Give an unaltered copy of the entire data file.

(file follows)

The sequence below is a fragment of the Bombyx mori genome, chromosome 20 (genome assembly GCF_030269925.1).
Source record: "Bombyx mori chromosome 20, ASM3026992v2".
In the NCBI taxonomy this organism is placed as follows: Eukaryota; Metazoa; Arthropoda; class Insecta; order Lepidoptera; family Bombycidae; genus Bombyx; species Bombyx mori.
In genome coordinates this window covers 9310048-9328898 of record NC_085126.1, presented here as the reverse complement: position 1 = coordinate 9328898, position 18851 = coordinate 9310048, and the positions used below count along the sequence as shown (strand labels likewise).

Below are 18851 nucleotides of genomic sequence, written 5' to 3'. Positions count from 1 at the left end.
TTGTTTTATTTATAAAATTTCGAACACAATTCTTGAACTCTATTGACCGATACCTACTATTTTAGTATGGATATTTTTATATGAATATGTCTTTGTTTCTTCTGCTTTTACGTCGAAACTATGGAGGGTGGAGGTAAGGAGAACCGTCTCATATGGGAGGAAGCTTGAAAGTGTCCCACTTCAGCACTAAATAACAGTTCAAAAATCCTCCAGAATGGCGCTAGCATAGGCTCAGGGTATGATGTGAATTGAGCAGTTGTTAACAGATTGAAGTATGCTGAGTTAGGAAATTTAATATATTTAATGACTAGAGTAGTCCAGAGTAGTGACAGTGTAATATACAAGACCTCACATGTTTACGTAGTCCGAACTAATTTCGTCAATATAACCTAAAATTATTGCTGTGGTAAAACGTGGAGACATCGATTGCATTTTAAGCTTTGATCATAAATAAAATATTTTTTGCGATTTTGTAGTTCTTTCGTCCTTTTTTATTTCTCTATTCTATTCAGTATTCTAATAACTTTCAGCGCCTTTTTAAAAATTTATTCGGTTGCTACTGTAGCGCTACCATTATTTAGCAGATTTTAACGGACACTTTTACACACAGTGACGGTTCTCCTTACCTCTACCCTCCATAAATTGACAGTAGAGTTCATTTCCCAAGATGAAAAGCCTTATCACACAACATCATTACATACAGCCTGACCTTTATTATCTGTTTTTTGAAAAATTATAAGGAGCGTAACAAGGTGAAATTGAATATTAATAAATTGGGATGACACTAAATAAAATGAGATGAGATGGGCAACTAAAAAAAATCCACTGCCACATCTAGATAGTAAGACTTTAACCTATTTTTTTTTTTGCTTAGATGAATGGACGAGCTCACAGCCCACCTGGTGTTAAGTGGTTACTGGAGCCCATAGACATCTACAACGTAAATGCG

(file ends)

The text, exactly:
The sequence below is a fragment of the Bombyx mori genome, chromosome 20 (genome assembly GCF_030269925.1).
Source record: "Bombyx mori chromosome 20, ASM3026992v2".
In the NCBI taxonomy this organism is placed as follows: Eukaryota; Metazoa; Arthropoda; class Insecta; order Lepidoptera; family Bombycidae; genus Bombyx; species Bombyx mori.
In genome coordinates this window covers 9310048-9328898 of record NC_085126.1, presented here as the reverse complement: position 1 = coordinate 9328898, position 18851 = coordinate 9310048, and the positions used below count along the sequence as shown (strand labels likewise).

Below are 18851 nucleotides of genomic sequence, written 5' to 3'. Positions count from 1 at the left end.
TTGTTTTATTTATAAAATTTCGAACACAATTCTTGAACTCTATTGACCGATACCTACTATTTTAGTATGGATATTTTTATATGAATATGTCTTTGTTTCTTCTGCTTTTACGTCGAAACTATGGAGGGTGGAGGTAAGGAGAACCGTCTCATATGGGAGGAAGCTTGAAAGTGTCCCACTTCAGCACTAAATAACAGTTCAAAAATCCTCCAGAATGGCGCTAGCATAGGCTCAGGGTATGATGTGAATTGAGCAGTTGTTAACAGATTGAAGTATGCTGAGTTAGGAAATTTAATATATTTAATGACTAGAGTAGTCCAGAGTAGTGACAGTGTAATATACAAGACCTCACATGTTTACGTAGTCCGAACTAATTTCGTCAATATAACCTAAAATTATTGCTGTGGTAAAACGTGGAGACATCGATTGCATTTTAAGCTTTGATCATAAATAAAATATTTTTTGCGATTTTGTAGTTCTTTCGTCCTTTTTTATTTCTCTATTCTATTCAGTATTCTAATAACTTTCAGCGCCTTTTTAAAAATTTATTCGGTTGCTACTGTAGCGCTACCATTATTTAGCAGATTTTAACGGACACTTTTACACACAGTGACGGTTCTCCTTACCTCTACCCTCCATAAATTGACAGTAGAGTTCATTTCCCAAGATGAAAAGCCTTATCACACAACATCATTACATACAGCCTGACCTTTATTATCTGTTTTTTGAAAAATTATAAGGAGCGTAACAAGGTGAAATTGAATATTAATAAATTGGGATGACACTAAATAAAATGAGATGAGATGGGCAACTAAAAAAAATCCACTGCCACATCTAGATAGTAAGACTTTAACCTATTTTTTTTTTTGCTTAGATGAATGGACGAGCTCACAGCCCACCTGGTGTTAAGTGGTTACTGGAGCCCATAGACATCTACAACGTAAATGCG